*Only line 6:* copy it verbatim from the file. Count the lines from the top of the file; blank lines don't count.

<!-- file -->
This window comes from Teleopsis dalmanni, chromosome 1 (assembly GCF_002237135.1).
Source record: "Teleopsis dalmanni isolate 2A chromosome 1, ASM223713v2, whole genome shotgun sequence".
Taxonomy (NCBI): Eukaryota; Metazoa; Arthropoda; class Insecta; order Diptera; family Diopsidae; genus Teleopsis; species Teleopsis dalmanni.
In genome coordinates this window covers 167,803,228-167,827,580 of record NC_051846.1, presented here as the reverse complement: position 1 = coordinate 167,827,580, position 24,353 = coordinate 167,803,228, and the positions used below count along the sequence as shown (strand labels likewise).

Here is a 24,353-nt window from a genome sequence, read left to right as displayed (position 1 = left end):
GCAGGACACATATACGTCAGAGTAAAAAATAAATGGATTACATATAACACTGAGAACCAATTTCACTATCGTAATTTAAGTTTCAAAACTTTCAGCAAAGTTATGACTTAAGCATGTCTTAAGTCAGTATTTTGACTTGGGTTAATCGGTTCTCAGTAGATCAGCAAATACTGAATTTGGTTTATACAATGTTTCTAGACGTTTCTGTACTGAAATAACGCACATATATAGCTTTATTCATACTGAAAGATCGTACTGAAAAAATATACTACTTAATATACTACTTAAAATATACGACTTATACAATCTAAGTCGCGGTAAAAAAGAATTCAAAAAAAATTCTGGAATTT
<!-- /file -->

GCAGGACACATATACGTCAGAGTAAAAAATAAATGGATTACATATAACACTGAGAACCAATTTCACTATCGTAATTTAAGTTTCAAAACTTTCAGCAAAGTTATGACTTAAGCATGTCTTAAGTCAGTATTTTGACTTGGGTTAATCGGTTCTCAGTAGATCAGCAAATACTGAATTTGGTTTATACAATGTTTCTAGACGTTTCTGTACTGAAATAACGCACATATATAGCTTTATTCATACTGAAAGATCGTACTGAAAAAATATACTACTTAATATACTACTTAAAATATACGACTTATACAATCTAAGTCGCGGTAAAAAAGAATTCAAAAAAAATTCTGGAATTT